On March 13, the VA found a tumor on my beloved husband David’s brain. The same day they sent him immediately to Barrows in Phoenix, one of the best in the world, where he had brain surgery on March 17. The news: malignant, stage 4 and metastasized to lungs and pancreas or from his lungs to his brain. They weren’t sure. Anyway, it’s spread and “grim” to quote the doctors.

On March 25 he came home and on March 27, the VA assigned him to Hospice of the Valley, our choice. Their initial visit yesterday started the process. There are different opinions of “days, weeks, months” depending on the doctor. Of course I heard the same 12 years ago. when I was diagnosed with breast cancer.  Only God knows and we live in hope, that most priceless of emotions.

David is in good and peaceful spirits.  He said when he came in the door of our home, he was overcome with joy and peace and it shows in his quiet strength.

He’s always had that quiet strength while I feel as though I’ve been thrown headfirst off several cliffs simultaneously. There are not enough words to tell all of you who have rallied how grateful I am, beginning with our brother and sisters in orange who have been there every step of this unbelievably unexpected journey to help hold me up when my knees felt like buckling. I’m grateful for the strength God gave me. I’m not a marathoner but I do know how to put one foot in front of the other and fight for those I love, like David and those behind bars.

I’m so grateful we are together. Although I continue to live in gratitude,  I’m just a bit wobbly right now. Gina’s Team’s incredible group of volunteers has circled the wagons and rallied to bring food and hugs in equal measure.  David says he isn’t ready to “leave” yet and I’m certainly not. More than anyone on the planet, David KNOWS ME. We have been on an incredible journey for 27 years. We have shared prison and the passion of Gina’s Team and the loss of everything but each other. There is great comfort in not having to explain anything to the person who KNOWS you. Despite my thoughtlessness, my over-the-top passion and determination, all my weaknesses and insecurities too numerous to mention, David loves me. I consider THAT a great gift and miracle.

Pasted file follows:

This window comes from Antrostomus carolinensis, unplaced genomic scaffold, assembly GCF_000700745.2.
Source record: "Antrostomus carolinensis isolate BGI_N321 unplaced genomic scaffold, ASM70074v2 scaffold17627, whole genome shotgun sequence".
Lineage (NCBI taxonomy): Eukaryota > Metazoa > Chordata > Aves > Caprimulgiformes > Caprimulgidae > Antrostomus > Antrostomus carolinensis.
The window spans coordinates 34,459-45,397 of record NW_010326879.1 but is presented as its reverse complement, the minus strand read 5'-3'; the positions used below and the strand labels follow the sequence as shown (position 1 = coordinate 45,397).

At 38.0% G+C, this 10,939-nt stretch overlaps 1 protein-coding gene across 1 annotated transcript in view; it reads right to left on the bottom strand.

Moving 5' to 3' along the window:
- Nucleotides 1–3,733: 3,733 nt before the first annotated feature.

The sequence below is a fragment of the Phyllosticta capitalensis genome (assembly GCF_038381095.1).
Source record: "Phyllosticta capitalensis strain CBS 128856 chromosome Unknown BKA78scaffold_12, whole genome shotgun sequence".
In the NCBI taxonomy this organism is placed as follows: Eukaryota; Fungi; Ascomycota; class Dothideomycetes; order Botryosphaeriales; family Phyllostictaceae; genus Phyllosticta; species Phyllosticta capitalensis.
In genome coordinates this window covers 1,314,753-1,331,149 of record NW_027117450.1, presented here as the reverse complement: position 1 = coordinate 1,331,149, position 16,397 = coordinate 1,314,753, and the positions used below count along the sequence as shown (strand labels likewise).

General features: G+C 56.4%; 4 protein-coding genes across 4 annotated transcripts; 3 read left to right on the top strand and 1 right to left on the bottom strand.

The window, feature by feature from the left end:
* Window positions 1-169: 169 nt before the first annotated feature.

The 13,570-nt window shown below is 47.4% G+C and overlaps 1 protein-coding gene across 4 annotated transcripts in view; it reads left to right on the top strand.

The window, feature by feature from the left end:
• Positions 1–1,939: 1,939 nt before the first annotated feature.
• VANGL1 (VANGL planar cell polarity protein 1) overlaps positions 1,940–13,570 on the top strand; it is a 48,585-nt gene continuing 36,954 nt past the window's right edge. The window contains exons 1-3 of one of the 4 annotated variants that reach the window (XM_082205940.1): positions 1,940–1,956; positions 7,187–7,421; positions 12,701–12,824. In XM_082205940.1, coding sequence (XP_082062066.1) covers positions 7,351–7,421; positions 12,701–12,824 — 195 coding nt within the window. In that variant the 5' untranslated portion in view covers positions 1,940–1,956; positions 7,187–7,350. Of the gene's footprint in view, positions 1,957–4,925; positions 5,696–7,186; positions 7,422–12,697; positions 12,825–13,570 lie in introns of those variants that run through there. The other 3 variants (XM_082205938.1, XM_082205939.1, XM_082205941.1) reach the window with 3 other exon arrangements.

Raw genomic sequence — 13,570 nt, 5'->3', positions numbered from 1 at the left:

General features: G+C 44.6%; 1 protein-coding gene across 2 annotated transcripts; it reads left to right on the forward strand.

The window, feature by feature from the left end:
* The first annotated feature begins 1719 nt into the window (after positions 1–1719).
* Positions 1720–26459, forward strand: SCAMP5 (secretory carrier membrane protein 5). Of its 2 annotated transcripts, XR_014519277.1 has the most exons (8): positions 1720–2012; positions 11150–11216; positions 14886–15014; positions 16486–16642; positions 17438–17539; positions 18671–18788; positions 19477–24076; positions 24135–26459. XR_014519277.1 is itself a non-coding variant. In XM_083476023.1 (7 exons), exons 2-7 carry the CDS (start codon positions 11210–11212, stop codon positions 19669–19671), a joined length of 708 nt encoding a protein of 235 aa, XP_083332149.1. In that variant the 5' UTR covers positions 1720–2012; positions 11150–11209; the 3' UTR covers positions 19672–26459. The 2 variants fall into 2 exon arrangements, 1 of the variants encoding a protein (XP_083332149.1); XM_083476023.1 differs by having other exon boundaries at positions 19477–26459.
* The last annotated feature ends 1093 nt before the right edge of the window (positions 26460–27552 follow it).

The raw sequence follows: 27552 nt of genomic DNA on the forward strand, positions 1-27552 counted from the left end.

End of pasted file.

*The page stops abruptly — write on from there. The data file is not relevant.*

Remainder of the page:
His biggest, strongest wish is for us to continue our focus and work with Gina’s Team. As a matter of fact, he says it’s the most important thing. Something happened to him in the hospital that confirmed that with great clarity. I’ll write about that later.

We do have a special request to everyone all over the planet. The common question to both of us and to everyone else going through something like this is “How are you doing?” There just isn’t an answer to this. You ask because you care, but there is no answer. Perhaps you could skip the question and say, “I just called to say I love you.” Hey, isn’t that a song?  Laughter, music, and prayers, surely the BEST medicine. We are most most grateful  to ALL of you and for laughter and music and prayers.

We are also grateful if you add to those prayers, all those others in pain and grief, behind bars or in hospitals or homeless under a bush. No one’s pain is unique. When we remember that, it’s truly a blessing.

And while I’m at it, here’s another request. Instead of a card for David, would you consider making a donation to Gina’s Team? It’s easy to go to www.ginasteam.org and push a button. If you donate the cost of a card, it will make a difference in the life of someone behind bars or free and struggling to change their life. Imagine, the cost of a card can make a difference. YOU CAN MAKE A DIFFERENCE.

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I’ve been out of the loop for a while. Very busy with Gina’s Team plus more surgery just last week. More anesthesia brain. Typing is a challenge. Trying to rest but I had to send this out.

We do a lot of meaningful things at Gina’s Team. One is greeting women at the gate upon release with a big hug and a “Welcome Back.” Diane Bondurant, a graduate of our GAT program (Gina’s ATHENA Team), was recently released. She is a talented and intelligent woman as well as a creative artist. I asked her to write about the day of her release to give you a peek at those first hours. Here is her version:

                                Over the Fence and Into Reality

Sue Ellen maintains that being released from prison is like being shot out of a cannon blindfolded. She is absolutely correct. Regardless of how much time you’ve done, your release date approaches rapidly and no matter how much you have tried to mentally prepare for getting out, there is nothing you can imagine that is even close to the experience of getting released from prison.

When you are released from prison, prepare to be awakened the night before your release at all hours of the night. Between 10-11pm, the guards will bring you bags for your property, inventory your property, allow you to go back to sleep and then wake you up prior to 4am count to cart you down to Complex where the real release processing takes place. . Prepare to be up for at least 24 hours straight.

The general rule of thumb is that you need to give back everything that State Issue gave you originally or you may be charged for missing items. Anything you purchased that has ADC on it can go to anyone you choose-so donating your sweatshirt , those comfy sweat pants or that beanie to someone is ok-they don’t inventory the clothing you bought. You actually just leased it, but let’s not split hairs! The rest of your stuff will be listed on a property sheet and transported to the gate at complex to await your arrival.